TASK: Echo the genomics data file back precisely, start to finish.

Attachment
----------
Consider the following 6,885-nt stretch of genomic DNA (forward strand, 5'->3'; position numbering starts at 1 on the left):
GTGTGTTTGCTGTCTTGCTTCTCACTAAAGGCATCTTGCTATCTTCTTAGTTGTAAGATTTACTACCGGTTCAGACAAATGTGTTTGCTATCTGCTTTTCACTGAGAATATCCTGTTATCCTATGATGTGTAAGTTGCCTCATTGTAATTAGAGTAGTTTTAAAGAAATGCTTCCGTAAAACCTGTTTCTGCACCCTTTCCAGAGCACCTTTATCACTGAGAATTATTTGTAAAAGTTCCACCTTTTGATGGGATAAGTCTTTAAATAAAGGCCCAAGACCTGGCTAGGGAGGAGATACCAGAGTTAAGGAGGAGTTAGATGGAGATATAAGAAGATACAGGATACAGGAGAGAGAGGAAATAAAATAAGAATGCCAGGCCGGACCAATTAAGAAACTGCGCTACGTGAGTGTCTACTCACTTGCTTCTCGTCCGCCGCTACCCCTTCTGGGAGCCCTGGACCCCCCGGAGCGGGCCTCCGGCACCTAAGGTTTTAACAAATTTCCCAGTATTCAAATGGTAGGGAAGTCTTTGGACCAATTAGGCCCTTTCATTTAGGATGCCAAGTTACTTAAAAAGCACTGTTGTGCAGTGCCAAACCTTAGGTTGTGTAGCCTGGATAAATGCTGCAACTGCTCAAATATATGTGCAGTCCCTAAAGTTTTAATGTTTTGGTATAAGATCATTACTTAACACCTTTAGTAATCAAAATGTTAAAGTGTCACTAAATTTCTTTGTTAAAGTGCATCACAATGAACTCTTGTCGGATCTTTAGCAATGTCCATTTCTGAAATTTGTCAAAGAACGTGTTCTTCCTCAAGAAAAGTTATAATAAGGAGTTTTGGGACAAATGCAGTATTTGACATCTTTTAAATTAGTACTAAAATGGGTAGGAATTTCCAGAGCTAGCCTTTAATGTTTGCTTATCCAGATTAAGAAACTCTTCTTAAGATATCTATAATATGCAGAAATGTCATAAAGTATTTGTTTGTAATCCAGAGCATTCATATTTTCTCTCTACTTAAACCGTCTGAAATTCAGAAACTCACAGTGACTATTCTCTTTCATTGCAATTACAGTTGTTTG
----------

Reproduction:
Consider the following 6,885-nt stretch of genomic DNA (forward strand, 5'->3'; position numbering starts at 1 on the left):
GTGTGTTTGCTGTCTTGCTTCTCACTAAAGGCATCTTGCTATCTTCTTAGTTGTAAGATTTACTACCGGTTCAGACAAATGTGTTTGCTATCTGCTTTTCACTGAGAATATCCTGTTATCCTATGATGTGTAAGTTGCCTCATTGTAATTAGAGTAGTTTTAAAGAAATGCTTCCGTAAAACCTGTTTCTGCACCCTTTCCAGAGCACCTTTATCACTGAGAATTATTTGTAAAAGTTCCACCTTTTGATGGGATAAGTCTTTAAATAAAGGCCCAAGACCTGGCTAGGGAGGAGATACCAGAGTTAAGGAGGAGTTAGATGGAGATATAAGAAGATACAGGATACAGGAGAGAGAGGAAATAAAATAAGAATGCCAGGCCGGACCAATTAAGAAACTGCGCTACGTGAGTGTCTACTCACTTGCTTCTCGTCCGCCGCTACCCCTTCTGGGAGCCCTGGACCCCCCGGAGCGGGCCTCCGGCACCTAAGGTTTTAACAAATTTCCCAGTATTCAAATGGTAGGGAAGTCTTTGGACCAATTAGGCCCTTTCATTTAGGATGCCAAGTTACTTAAAAAGCACTGTTGTGCAGTGCCAAACCTTAGGTTGTGTAGCCTGGATAAATGCTGCAACTGCTCAAATATATGTGCAGTCCCTAAAGTTTTAATGTTTTGGTATAAGATCATTACTTAACACCTTTAGTAATCAAAATGTTAAAGTGTCACTAAATTTCTTTGTTAAAGTGCATCACAATGAACTCTTGTCGGATCTTTAGCAATGTCCATTTCTGAAATTTGTCAAAGAACGTGTTCTTCCTCAAGAAAAGTTATAATAAGGAGTTTTGGGACAAATGCAGTATTTGACATCTTTTAAATTAGTACTAAAATGGGTAGGAATTTCCAGAGCTAGCCTTTAATGTTTGCTTATCCAGATTAAGAAACTCTTCTTAAGATATCTATAATATGCAGAAATGTCATAAAGTATTTGTTTGTAATCCAGAGCATTCATATTTTCTCTCTACTTAAACCGTCTGAAATTCAGAAACTCACAGTGACTATTCTCTTTCATTGCAATTACAGTTGTTTG